A new ERP system can revolutionize the manner in which your organization does business from the ground up. Organizations can enjoy tremendous benefits from them due to the significant software functionality and integration.
So then, why does it happen that after an ERP implementation, there are too often areas of low satisfaction experienced? Depending on how you handle the implementation process, you are certain to face a number of risks that could find your ERP project ending in dissatisfaction in some areas.
With that in mind, we’d like to highlight some common risks in relation to ERP satisfaction, as well as how to mitigate them:
Risk: Your ERP software doesn’t provide the benefits you anticipated.
Simply stated, ERP software implementation is not cheap. That said, it’s likely that you have lofty expectations as to what benefits you will see from the software as well as the timeline in which you will realize them. However, often long after implementation, companies end up dissatisfied with their ERP software because they don’t see the benefits they originally expected.
Mitigation: Strong planning including creating a realistic business case prior to ERP software installation.
Too often the complaint is difficulty in realizing the benefits that were expected from installing the ERP software. One of the recurring reasons this occurs is that during the implementation phase unforeseen problems occur, unexpected costs arise, and desired timeframes are shattered. As a result, you are left with a higher cost barrier to overcome before you can see the return on your investment (i.e. the expected benefit). Comprehensive, experienced planning is required so to approach the program with a realistic timeline, resourcing, budget and risk plan.
A second reason often found is that the business case is not put together for the effort, or the business case done is later found not to be valid in some areas. It’s imperative up front to involve all the right business experts and validate the data and assumptions which go into the business case. By completing a carefully planned business case, you will create a realistic portrayal of benefits you can expect which leads to higher satisfaction in the end.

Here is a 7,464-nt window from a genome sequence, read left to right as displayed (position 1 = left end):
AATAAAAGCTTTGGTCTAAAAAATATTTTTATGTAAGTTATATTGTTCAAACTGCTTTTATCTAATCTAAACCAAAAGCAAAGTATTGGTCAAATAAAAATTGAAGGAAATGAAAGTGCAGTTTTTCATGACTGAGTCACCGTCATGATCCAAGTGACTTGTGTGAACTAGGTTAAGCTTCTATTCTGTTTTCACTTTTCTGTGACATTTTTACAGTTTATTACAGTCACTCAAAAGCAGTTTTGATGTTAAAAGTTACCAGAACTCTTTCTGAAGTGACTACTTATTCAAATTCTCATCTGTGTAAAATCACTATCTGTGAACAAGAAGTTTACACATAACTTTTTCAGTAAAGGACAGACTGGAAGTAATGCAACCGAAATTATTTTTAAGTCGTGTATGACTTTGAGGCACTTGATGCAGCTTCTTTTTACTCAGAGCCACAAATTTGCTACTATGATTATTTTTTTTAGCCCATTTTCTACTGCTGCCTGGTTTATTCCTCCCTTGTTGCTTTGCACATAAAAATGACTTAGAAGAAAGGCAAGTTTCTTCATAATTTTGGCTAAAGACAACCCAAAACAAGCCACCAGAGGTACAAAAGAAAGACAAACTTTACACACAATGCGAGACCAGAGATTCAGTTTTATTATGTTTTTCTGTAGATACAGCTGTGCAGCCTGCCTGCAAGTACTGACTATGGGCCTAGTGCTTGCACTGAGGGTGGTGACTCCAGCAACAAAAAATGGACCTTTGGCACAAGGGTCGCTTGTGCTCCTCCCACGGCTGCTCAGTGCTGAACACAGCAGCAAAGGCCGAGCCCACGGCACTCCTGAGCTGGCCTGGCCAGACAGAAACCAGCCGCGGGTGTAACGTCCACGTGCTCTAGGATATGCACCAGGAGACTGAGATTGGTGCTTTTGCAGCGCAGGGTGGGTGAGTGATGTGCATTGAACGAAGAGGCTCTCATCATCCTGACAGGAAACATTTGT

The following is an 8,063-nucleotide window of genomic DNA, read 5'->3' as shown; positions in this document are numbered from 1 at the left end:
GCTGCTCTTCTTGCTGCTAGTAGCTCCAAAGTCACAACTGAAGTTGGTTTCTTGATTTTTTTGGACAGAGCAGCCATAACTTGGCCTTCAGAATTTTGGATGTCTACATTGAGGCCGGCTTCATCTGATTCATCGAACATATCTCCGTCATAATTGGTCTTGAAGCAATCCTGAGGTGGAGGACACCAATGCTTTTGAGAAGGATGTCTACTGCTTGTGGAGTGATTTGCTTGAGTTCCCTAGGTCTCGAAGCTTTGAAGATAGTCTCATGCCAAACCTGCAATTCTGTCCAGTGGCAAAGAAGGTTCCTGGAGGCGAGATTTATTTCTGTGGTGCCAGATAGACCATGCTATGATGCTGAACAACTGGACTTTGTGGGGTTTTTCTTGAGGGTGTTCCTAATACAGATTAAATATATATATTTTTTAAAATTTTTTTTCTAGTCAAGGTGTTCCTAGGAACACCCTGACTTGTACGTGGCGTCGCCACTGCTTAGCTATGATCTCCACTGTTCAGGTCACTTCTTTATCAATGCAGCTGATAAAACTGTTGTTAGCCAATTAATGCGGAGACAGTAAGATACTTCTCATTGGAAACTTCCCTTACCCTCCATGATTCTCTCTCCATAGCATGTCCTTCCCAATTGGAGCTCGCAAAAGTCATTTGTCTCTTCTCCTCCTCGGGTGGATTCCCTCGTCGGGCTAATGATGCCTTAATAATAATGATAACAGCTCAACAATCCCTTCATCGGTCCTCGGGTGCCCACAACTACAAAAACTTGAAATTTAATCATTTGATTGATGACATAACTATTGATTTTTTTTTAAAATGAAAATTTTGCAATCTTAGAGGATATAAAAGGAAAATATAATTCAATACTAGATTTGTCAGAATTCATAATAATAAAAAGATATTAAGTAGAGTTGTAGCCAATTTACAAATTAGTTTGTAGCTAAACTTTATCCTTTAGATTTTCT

Risk: Once installed, your ERP software is inflexible.
Some companies don’t fully realize what they need in an ERP software suite until after the implementation has occurred. At this point, they discover that changing the software to fit their newly realized need proves difficult, if not impossible. Consequently, a large percent of organizations are not fully satisfied with their ERP choice, despite their initial thoughts.
Mitigation: Include all the necessary key players in the business blueprinting and system testing phases.
It has been said that ERP software is like concrete; in the beginning, you can mold and form it into what you want. But once you’ve poured it into place and allowed it to set, you can’t make changes without breaking it. That means before you go-live with your new business system in place, ensure the right stakeholders and business experts are involved and contribute to the business requirements and process definition. Also have them review the testing results of all the necessary business scenarios so to confirm the ERP system will adequately support the business now and into the future according to the business strategy. Doing so will allow you to implement a system that is configured and tested to the correct business strategy and model, which will end up providing the functionality you require.
Risk: The end user is dissatisfied with your ERP solution.
Despite the wide ranging ability for project planning to mitigate ERP risks, no matter how well you plan and test your ERP solution, if the end user doesn’t take ownership of the software then you will undoubtedly fail. After all, they are the ones who must use the software for you to realize your return on investment.
Mitigation: Implement a robust change management approach.
Employees aren’t going to just magically switch over to your new ERP system without any problems arising. Instead, you must facilitate the switch by outlining a detailed change management process. A well-created process will:
- Increase communication between management and end users
- Provide proper training to the end users
- Supply necessary documentation
- Outline expectations
Through a successful organizational change management approach, you can rest assured that your employees will take ownership of your ERP solution allowing it to prove successful in the end.
What about Your ERP Experiences?
It’s not uncommon for companies to end up dissatisfied with their ERP software after implementation. But what about you? Are you satisfied with your ERP software? If so, what did you do to ensure such satisfaction? If not, where do you think you went wrong?
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